Atlanta United won’t play a game until it takes on New England on April 13 in the abandoned goliath (for soccer) that is Gillette Stadium.
But the next 12 days may determine if the Five Stripes will be able to defend their MLS title.
The team is last in the 12-team East with just two points. There are still plenty of games to make up the three points that separate the Five Stripes from seventh-place Orlando.
After a brutal start to the season in which the team mostly unsuccessfully played seven games in 24 days, it is now bizarrely in the midst of playing two games in a month.
The first game came Saturday in the Biblical storm that made Columbus’ Mapfre Stadium unplayable and the game unwatchable to everyone except referee and part merman Joe Dickerson.
The puddles on the field and inability to dribble or pass are not why Atlanta United lost 2-0, dropping it to 0-2-2 in league play with just two goals scored.
No, Atlanta United lost because of two gigantic mistakes on defense made by a cadre of players, and Columbus goalkeeper Zack Steffen making three incredible saves.
Which brings us to this week.
The previous two weeks were the first time since preseason camp that Atlanta United had time to work out Frank de Boer’s formations and tactics, particularly on offense.
But most of the players on offense weren’t available to train because they were on international duty with their respective country’s teams. That group of players included Josef Martinez, Hector Villalba, Pity Martinez, Ezequiel Barco and Andrew Carleton.
De Boer should have all of those players available, as well as most of the midfielders and defenders, to work out what will be its base formation and how it wants to execute within that formation over the next 12 days.
De Boer has tried a 3-4-3 with a flat midfield. He has tried a 3-4-3 with a diamond-shape midfield. He has tried a 3-5-2. Against Columbus, he tried a 4-3-3, which is the formation I think he should have started the season with because it’s what the team played most of the previous two seasons under former manager Gerardo Martino.
I know that de Boer said they started with a 3-4-3 because of the injury suffered by defender Franco Escobar on the first day of training camp in January. When healthy (he finally returned and started against Columbus), he is the right fullback or wingback.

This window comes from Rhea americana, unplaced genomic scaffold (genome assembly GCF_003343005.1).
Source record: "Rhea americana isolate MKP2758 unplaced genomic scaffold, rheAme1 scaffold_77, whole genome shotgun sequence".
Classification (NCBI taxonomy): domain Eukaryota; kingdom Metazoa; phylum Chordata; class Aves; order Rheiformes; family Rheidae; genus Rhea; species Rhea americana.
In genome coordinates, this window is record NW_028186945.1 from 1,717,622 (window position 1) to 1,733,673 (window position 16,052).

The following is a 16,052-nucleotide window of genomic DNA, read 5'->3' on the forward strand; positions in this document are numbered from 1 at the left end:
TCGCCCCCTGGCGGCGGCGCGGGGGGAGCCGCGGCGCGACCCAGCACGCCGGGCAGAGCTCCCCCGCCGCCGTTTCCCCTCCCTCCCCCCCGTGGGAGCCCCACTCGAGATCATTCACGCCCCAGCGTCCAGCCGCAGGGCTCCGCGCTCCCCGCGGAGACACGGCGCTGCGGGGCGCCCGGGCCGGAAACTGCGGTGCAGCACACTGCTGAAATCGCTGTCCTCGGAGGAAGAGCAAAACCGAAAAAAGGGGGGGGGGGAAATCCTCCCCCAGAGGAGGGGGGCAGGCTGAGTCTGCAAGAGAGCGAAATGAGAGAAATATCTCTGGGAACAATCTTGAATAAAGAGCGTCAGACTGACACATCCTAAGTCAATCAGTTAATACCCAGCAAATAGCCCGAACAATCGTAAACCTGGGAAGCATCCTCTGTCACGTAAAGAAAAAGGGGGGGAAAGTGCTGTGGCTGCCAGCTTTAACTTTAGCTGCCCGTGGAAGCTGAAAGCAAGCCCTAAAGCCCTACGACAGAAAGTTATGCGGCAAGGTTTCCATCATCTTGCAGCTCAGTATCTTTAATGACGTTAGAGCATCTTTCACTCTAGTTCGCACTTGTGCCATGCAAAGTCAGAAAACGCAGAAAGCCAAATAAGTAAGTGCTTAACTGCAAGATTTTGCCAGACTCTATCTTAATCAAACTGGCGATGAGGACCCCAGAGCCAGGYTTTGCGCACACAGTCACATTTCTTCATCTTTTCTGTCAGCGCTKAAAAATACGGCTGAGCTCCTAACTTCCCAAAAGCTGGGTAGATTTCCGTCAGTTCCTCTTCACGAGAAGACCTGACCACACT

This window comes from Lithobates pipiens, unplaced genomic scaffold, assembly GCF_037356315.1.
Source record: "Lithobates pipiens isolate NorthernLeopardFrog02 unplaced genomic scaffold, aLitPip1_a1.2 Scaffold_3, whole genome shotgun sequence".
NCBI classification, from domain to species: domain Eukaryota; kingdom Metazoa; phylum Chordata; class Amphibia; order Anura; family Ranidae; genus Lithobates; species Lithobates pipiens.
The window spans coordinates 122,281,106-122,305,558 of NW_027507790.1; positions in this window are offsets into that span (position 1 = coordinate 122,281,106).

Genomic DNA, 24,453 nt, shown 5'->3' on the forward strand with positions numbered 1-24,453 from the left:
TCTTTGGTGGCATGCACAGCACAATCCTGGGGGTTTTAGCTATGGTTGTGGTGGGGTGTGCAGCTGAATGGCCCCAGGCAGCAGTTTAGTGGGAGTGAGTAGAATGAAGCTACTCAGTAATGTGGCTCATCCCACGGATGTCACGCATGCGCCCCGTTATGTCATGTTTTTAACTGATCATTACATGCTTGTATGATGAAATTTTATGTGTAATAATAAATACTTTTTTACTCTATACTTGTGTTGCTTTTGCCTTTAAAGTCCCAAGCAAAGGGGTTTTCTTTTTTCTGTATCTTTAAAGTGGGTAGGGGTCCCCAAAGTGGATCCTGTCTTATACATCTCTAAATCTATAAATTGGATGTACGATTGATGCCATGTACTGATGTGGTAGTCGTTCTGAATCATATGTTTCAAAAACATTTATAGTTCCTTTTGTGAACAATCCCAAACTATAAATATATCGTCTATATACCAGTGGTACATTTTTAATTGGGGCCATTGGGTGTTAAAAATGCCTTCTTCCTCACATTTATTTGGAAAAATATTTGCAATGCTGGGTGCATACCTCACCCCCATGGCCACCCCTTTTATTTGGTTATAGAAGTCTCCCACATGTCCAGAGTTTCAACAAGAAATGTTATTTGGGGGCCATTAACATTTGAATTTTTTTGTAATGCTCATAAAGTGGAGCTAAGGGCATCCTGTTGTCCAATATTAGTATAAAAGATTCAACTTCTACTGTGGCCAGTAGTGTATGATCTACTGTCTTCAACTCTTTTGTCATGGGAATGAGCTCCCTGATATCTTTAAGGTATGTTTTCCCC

Not that it matters, but for two reasons I don’t agree with his logic to change a whole formation because of the loss of one player: the first is the injury happened on Jan. 15, giving the team more than a month to move someone over and get them ready before the team opened the season at Herediano in the Champions League. Mikey Ambrose, who has now played left wingback, left fullback and right wingback, could have been that guy. If he’s good enough to play three positions so far, he’s likely good enough to have started at right fullback.
Second, when de Boer was hired he said he wasn’t going to change too much because it was obviously working. So, why not use one of the two formations, either the 4-2-3-1/4-3-3 or 3-5-2 that Atlanta United mostly used in becoming arguably the most successful expansion franchise in MLS history? Instead he switched to a formation that is the hardest for players to learn, and with so much at stake at the beginning of the season when there would so many games to play that making tweaks and changes would be almost impossible.
The results have shown that the 3-4-3 was an unwise choice. The team was shutout in two of its first four games. It scored a goal that came off a deflection in the first game against Herediano, and then four in the return leg against the Costa Rican squad that looked unbelievably confused. The manager was fired the next week.
After being shut out in a dispirited loss at D.C. United, Atlanta United scored just one goal in a tie with Cincinnati.
It scored one goal in defeating Monterrey, which had a 3-0 lead after the first leg and didn’t need to push too much, which made Atlanta United’s play at Mercedes-Benz Stadium probably look better than it actually was. It was better, but not good enough.